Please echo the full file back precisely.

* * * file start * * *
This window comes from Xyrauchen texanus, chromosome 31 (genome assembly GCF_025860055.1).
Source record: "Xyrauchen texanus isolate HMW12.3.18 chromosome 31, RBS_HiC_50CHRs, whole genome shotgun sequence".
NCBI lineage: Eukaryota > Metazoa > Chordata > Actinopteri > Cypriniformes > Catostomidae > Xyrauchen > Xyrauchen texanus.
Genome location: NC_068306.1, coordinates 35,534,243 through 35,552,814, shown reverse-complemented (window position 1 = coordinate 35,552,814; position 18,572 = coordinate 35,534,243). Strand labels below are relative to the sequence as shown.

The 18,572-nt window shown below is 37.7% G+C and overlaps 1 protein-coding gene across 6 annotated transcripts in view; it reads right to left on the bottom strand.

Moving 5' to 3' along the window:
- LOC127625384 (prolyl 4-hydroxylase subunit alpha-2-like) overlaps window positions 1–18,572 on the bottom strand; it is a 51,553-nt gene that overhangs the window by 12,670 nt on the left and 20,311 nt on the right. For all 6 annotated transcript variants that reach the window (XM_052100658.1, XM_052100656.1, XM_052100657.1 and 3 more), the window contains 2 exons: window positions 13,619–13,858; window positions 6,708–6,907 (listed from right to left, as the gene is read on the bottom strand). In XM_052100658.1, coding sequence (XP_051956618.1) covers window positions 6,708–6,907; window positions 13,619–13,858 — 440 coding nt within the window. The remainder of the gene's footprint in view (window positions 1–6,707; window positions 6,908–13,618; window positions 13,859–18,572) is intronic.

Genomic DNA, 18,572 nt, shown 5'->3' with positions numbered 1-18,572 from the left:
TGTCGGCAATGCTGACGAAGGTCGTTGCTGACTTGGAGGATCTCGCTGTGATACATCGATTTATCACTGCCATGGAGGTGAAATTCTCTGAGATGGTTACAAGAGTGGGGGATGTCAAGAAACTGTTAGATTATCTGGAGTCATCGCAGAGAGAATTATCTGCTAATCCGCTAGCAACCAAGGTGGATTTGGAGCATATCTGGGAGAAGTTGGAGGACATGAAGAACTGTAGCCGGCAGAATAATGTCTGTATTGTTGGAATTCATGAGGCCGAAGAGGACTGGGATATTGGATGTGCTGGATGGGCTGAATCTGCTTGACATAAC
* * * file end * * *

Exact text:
This window comes from Xyrauchen texanus, chromosome 31 (genome assembly GCF_025860055.1).
Source record: "Xyrauchen texanus isolate HMW12.3.18 chromosome 31, RBS_HiC_50CHRs, whole genome shotgun sequence".
NCBI lineage: Eukaryota > Metazoa > Chordata > Actinopteri > Cypriniformes > Catostomidae > Xyrauchen > Xyrauchen texanus.
Genome location: NC_068306.1, coordinates 35,534,243 through 35,552,814, shown reverse-complemented (window position 1 = coordinate 35,552,814; position 18,572 = coordinate 35,534,243). Strand labels below are relative to the sequence as shown.

The 18,572-nt window shown below is 37.7% G+C and overlaps 1 protein-coding gene across 6 annotated transcripts in view; it reads right to left on the bottom strand.

Moving 5' to 3' along the window:
- LOC127625384 (prolyl 4-hydroxylase subunit alpha-2-like) overlaps window positions 1–18,572 on the bottom strand; it is a 51,553-nt gene that overhangs the window by 12,670 nt on the left and 20,311 nt on the right. For all 6 annotated transcript variants that reach the window (XM_052100658.1, XM_052100656.1, XM_052100657.1 and 3 more), the window contains 2 exons: window positions 13,619–13,858; window positions 6,708–6,907 (listed from right to left, as the gene is read on the bottom strand). In XM_052100658.1, coding sequence (XP_051956618.1) covers window positions 6,708–6,907; window positions 13,619–13,858 — 440 coding nt within the window. The remainder of the gene's footprint in view (window positions 1–6,707; window positions 6,908–13,618; window positions 13,859–18,572) is intronic.

Genomic DNA, 18,572 nt, shown 5'->3' with positions numbered 1-18,572 from the left:
TGTCGGCAATGCTGACGAAGGTCGTTGCTGACTTGGAGGATCTCGCTGTGATACATCGATTTATCACTGCCATGGAGGTGAAATTCTCTGAGATGGTTACAAGAGTGGGGGATGTCAAGAAACTGTTAGATTATCTGGAGTCATCGCAGAGAGAATTATCTGCTAATCCGCTAGCAACCAAGGTGGATTTGGAGCATATCTGGGAGAAGTTGGAGGACATGAAGAACTGTAGCCGGCAGAATAATGTCTGTATTGTTGGAATTCATGAGGCCGAAGAGGACTGGGATATTGGATGTGCTGGATGGGCTGAATCTGCTTGACATAAC